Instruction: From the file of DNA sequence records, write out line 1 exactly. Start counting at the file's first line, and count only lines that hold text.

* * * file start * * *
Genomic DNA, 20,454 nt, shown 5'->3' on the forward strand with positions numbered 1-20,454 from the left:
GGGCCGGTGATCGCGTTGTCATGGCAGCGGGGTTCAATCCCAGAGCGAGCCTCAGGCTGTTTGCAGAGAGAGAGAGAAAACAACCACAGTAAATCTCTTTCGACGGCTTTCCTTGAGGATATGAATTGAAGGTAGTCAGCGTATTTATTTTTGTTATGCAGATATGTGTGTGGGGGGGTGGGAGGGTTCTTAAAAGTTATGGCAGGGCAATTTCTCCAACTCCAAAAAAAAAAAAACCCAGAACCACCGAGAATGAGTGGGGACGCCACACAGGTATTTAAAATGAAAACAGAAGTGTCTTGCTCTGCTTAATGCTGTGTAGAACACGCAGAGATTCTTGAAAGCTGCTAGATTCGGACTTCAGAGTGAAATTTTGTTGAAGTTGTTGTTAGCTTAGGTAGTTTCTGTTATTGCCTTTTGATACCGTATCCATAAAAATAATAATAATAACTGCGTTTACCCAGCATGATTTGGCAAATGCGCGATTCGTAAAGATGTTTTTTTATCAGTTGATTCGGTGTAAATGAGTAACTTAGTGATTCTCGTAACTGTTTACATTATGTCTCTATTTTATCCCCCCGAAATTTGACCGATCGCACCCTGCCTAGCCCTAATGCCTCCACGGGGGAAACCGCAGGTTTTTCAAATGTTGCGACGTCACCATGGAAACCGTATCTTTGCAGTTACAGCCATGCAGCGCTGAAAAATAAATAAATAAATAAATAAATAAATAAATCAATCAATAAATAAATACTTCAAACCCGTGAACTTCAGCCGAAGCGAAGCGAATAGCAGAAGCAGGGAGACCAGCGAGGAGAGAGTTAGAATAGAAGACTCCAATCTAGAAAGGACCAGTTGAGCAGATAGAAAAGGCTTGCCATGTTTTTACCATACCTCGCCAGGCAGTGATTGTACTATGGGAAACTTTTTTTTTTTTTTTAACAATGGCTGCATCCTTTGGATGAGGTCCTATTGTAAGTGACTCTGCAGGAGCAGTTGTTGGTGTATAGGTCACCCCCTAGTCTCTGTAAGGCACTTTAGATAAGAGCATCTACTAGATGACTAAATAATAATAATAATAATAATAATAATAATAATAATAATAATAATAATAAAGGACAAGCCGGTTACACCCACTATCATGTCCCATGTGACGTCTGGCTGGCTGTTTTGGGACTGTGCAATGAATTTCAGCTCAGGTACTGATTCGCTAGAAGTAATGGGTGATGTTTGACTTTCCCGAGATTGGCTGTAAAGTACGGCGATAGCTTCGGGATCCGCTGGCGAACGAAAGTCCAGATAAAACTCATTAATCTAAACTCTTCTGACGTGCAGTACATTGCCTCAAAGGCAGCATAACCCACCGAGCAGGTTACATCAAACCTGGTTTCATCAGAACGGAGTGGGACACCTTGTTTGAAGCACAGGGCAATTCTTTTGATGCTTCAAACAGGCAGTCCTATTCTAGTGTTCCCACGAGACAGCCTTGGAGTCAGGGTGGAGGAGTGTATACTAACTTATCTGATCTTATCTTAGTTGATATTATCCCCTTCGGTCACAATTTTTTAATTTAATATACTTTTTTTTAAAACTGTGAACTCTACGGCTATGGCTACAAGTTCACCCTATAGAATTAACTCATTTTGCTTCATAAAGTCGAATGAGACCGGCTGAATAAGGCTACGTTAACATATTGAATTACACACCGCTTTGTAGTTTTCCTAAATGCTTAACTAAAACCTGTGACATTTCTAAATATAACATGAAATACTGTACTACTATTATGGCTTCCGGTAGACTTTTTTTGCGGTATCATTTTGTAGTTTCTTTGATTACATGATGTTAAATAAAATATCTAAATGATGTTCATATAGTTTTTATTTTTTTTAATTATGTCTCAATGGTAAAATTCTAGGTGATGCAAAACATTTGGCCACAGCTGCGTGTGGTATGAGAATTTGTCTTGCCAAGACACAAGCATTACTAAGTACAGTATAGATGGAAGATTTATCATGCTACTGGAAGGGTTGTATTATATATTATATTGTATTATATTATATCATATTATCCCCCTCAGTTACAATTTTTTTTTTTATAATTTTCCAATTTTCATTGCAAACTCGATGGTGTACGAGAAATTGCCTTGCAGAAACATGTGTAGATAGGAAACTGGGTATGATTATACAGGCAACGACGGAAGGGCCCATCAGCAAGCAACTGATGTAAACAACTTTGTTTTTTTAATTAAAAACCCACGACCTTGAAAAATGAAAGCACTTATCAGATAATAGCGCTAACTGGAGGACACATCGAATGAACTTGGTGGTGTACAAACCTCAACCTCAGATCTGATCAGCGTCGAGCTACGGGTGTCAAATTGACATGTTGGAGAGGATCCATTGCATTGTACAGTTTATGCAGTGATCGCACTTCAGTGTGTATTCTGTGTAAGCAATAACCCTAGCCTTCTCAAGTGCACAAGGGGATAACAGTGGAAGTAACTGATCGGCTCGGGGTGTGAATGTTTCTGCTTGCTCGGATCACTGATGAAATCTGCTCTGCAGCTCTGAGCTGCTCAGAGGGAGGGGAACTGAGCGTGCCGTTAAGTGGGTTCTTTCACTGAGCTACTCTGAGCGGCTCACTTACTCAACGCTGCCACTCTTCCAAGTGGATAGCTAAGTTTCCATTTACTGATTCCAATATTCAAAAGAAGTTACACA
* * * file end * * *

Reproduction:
Genomic DNA, 20,454 nt, shown 5'->3' on the forward strand with positions numbered 1-20,454 from the left: